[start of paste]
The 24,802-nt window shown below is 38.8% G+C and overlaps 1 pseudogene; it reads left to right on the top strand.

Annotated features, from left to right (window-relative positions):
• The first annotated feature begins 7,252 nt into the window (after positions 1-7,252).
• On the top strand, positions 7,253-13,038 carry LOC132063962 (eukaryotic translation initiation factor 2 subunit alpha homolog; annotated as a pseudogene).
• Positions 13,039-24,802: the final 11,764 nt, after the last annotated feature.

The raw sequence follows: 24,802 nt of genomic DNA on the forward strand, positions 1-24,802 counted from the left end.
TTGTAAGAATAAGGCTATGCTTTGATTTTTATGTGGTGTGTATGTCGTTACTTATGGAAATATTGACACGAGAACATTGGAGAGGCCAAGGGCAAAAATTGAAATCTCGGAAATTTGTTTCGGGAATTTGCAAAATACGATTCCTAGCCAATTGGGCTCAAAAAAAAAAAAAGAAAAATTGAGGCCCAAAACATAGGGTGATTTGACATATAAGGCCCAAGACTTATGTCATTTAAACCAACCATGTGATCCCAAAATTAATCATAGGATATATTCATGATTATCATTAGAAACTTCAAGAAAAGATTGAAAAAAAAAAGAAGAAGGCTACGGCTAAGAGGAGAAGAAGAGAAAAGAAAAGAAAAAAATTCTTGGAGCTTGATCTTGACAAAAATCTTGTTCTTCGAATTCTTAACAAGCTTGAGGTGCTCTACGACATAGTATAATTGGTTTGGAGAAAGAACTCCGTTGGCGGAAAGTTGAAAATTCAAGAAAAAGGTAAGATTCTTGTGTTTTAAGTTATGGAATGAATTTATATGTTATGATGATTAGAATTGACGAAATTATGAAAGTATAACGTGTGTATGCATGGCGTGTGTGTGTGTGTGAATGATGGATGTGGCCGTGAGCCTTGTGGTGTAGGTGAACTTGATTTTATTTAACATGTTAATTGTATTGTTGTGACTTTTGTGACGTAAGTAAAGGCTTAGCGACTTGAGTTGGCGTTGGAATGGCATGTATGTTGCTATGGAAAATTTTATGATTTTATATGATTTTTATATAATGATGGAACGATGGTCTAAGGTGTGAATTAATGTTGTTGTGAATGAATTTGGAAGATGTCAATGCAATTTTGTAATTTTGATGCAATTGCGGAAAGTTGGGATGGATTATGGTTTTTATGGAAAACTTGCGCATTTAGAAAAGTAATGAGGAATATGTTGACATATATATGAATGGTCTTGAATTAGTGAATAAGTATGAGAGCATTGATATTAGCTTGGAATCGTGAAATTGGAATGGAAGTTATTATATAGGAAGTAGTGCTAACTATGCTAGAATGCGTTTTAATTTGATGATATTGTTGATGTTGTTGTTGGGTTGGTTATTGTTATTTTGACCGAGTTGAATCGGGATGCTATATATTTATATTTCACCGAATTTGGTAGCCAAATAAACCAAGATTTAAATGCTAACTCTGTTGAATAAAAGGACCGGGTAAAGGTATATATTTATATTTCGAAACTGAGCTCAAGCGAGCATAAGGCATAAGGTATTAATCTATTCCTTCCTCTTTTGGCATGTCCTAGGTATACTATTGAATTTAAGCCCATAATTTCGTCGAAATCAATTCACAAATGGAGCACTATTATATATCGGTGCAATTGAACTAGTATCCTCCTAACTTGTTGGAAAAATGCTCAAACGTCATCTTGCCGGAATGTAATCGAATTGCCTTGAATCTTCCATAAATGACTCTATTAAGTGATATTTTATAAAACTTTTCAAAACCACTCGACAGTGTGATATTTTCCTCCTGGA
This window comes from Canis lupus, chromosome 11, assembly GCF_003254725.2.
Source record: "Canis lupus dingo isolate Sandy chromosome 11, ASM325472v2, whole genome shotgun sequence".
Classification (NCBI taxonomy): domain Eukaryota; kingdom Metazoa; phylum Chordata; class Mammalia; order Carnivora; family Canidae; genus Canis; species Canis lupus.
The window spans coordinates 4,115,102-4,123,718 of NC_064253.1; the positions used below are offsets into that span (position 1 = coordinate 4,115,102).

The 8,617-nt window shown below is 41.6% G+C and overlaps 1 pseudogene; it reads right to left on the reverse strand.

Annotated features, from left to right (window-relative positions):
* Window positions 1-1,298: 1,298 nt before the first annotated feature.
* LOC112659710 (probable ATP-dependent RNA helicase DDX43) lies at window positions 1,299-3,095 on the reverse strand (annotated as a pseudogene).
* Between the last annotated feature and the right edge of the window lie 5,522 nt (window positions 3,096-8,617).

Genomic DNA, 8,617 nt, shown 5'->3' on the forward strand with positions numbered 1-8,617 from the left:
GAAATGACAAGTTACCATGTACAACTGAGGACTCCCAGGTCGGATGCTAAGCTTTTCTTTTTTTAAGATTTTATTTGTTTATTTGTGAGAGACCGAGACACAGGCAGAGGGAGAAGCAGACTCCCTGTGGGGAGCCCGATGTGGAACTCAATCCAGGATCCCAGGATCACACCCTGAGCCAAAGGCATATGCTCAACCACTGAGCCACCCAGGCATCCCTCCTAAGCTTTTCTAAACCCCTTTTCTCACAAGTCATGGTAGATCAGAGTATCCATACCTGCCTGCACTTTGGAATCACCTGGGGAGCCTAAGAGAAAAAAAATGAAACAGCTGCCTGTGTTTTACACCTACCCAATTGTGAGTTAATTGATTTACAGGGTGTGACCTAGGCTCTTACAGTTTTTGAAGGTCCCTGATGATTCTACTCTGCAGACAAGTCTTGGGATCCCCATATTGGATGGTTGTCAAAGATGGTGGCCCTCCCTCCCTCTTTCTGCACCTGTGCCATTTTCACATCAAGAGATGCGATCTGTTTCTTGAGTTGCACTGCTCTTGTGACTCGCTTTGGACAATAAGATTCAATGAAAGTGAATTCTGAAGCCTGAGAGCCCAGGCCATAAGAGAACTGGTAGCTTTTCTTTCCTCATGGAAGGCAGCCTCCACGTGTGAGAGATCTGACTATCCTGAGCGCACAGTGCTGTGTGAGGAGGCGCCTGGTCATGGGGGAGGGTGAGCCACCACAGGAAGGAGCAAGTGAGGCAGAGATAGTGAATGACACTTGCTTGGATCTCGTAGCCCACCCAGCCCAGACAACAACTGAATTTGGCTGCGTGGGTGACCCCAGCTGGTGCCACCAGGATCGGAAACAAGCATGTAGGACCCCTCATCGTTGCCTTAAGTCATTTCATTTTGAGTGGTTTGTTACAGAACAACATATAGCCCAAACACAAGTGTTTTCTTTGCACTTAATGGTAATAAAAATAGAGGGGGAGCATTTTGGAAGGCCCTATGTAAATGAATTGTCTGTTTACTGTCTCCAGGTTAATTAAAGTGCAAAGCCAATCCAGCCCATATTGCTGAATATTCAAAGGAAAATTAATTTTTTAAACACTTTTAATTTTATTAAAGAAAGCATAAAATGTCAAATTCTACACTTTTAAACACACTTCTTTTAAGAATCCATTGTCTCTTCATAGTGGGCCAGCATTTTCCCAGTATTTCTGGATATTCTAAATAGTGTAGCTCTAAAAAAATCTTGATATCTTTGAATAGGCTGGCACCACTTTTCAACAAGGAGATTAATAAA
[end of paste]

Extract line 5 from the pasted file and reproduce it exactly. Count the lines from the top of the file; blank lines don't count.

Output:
• Positions 13,039-24,802: the final 11,764 nt, after the last annotated feature.